In these times of growing public anxiety over societal issues, it is more important than ever before for corporations and other organisations to keep corporate citizenship in mind. And make no mistake, this anxiety is not a short-term fad.
One of its latest expressions is the ‘gilets jaunes’, but that is just another example in a row that stretches back for more than two decades, with earlier examples including the anti-globalisation movement witnessed at G7 Summits and the Occupy movement. This trend of vocal, sometimes violent, public anxiety is also observed in politics, where election after election since the mid-1990s has seen a decrease in the traditional political centre and a rise in the political far left and far right.
And almost every referendum – from the 2005 vote in France and the Netherlands on the Constitution of Europe, to Brexit in 2016 – has turned into a vote against the ruling government (with the ‘nays’ almost always having it), as these referenda provide the public with an opportunity to enact their anxieties and concerns.
At the heart of these outbursts of public anger are declining levels of trust in public institutions, corporations, media and government. And if we are to readdress the downward trend in trust and prevent public concern over societal issues from becoming violent, our best hope is fully committed and strategic approach to corporate citizenship
But before we do that, we need to define what corporate citizenship is – and isn’t.
CSR and corporate citizenship
In order to grow reputation and build trust, most companies have established corporate social responsibility (CSR) or corporate citizenship programmes, or have engaged in corporate activism. Many inside and outside our profession use these three different terms almost interchangeably.
Is corporate citizenship just a new buzzword, or does it add something to the debate that the other terms lack? In business literature, CSR and corporate citizenship in particular are treated as equals: however, I see a significant difference between the two.
CSR is a self-regulating business model that helps a company be socially accountable — to itself, its stakeholders and the public – in terms of its impact on economic, social and environmental issues. CSR is usually a programme, involving a set of actions undertaken by the company to improve its impact on society, whether that is environmental, social or economic.
It addresses the responsibility a company has towards its various stakeholders, and demonstrates that it is conscious of the impact it has on the environment. CSR programmes and activities are also a powerful means of bringing the organisation’s purpose to life.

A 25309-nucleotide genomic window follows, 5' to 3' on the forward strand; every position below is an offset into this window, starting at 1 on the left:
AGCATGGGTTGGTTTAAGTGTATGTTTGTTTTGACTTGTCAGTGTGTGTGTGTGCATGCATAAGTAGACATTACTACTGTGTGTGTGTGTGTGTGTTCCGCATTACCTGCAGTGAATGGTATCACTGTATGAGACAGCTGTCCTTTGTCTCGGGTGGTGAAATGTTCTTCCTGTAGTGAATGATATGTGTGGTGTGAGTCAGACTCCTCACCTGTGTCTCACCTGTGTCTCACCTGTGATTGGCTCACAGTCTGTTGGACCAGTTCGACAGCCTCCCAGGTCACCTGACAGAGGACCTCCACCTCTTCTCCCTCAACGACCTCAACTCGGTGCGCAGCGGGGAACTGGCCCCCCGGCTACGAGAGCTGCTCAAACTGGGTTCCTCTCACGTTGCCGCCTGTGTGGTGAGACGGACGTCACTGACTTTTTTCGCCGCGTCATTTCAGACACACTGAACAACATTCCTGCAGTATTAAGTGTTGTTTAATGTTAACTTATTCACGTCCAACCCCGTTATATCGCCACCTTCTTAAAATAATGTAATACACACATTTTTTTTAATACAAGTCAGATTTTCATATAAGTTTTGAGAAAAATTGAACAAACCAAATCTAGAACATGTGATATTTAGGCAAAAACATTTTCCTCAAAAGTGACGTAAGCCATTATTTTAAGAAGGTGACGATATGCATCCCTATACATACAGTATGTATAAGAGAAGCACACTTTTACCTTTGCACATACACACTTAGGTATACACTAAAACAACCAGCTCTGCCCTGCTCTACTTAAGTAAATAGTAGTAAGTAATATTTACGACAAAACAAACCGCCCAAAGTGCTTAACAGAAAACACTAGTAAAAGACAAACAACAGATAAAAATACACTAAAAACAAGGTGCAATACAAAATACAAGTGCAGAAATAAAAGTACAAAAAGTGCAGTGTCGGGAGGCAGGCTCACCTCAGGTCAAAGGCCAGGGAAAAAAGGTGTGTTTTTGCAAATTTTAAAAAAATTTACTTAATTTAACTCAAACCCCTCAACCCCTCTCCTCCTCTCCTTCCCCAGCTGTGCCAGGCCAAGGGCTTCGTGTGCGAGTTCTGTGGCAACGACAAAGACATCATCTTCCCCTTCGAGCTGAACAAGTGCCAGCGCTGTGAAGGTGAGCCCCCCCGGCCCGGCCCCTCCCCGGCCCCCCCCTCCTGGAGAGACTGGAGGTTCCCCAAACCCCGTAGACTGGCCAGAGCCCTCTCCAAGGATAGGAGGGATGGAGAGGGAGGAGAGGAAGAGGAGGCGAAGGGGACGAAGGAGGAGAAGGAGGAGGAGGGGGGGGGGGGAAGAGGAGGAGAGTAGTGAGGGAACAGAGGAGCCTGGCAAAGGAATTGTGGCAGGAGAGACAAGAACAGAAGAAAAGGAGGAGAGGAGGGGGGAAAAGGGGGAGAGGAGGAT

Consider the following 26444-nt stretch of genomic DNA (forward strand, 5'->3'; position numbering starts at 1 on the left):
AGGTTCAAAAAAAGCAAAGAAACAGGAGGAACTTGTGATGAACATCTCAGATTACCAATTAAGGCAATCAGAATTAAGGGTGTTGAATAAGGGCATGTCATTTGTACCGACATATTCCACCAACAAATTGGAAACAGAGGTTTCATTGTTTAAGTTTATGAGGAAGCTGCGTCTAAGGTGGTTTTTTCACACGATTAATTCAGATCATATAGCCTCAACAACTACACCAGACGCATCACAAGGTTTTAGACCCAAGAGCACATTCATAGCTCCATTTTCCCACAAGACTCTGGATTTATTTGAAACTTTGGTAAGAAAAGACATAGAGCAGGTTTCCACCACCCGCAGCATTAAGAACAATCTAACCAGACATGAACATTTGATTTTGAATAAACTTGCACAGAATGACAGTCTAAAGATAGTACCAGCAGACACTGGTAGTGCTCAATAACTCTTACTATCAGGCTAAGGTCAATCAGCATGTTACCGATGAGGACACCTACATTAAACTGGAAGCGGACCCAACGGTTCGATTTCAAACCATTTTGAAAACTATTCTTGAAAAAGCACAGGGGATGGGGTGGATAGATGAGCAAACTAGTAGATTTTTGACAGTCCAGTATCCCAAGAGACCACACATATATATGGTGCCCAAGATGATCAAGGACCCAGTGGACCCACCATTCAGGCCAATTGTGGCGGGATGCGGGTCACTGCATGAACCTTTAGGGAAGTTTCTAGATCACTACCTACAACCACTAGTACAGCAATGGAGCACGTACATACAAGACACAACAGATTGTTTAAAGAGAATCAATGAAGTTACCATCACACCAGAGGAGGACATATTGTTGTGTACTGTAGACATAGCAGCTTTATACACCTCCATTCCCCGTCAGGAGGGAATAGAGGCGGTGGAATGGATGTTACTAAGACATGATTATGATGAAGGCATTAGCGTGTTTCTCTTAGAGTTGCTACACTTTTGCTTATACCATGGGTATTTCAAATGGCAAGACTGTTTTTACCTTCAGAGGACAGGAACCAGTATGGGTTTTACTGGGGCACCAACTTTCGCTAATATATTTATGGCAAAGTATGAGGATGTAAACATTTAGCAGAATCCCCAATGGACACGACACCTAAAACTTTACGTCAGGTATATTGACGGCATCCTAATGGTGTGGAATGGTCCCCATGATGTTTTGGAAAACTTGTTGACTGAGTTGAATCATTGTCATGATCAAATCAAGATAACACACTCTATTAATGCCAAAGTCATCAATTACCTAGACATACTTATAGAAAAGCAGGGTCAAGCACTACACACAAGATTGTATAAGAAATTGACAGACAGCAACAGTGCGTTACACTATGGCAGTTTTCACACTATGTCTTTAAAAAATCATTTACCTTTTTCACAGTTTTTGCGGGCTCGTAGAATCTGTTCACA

Corporate citizenship however, is less a programme and set of actions. The key word here is not ‘responsibility’ (as in CSR), but ‘citizenship’: it is about its behaviour as an ethical actor in society, alongside other entities and civilians. Central is the dedication to incorporate citizenship within the culture and structure of the organisation – or as I recently heard someone saying, “We believe that how we do things is just as important as what we do”.
In addition, corporate citizenship goes beyond the purpose of a company, as it is about the way a company acts and behaves in all aspects, including those outside the scope of its purpose. Even without a clearly-defined purpose, one can still be a good corporate citizens.
When talking to colleagues in communications, it strikes me that those working for companies have a different understanding of corporate citizenship then those working for government or NGOs.
Business communicators tend to relate corporate citizenship to their CSR activities, where government and NGO communicators – informed by public opinion - take a more fundamental view of companies that should act and behave as if they were natural citizens.
Faced with growing distrust, it is crucial that we understand this difference. Behaviour is a key driver for growing reputation – having a nice purpose, mission and values alone is not enough. Today, the public looks with much more scrutiny at how a corporation or organisation behaves.
When reputation and trust are critical to maintain a company’s long-term license to operate, focusing on bringing the purpose to life via CSR programmes and activities is no longer sufficient. With growing expectations by the public of how companies and organisations behave, corporate citizenship has increasingly become a key driver of stakeholder support.
In times of economic growth with relatively low unemployment, stakeholders have increasing leverage and want companies to perform better from a moral standpoint. Increasingly, the public and politicians alike consider companies as an equal actor in society and hold companies accountable to the same values, ethics and expectations as they do with other societal actors.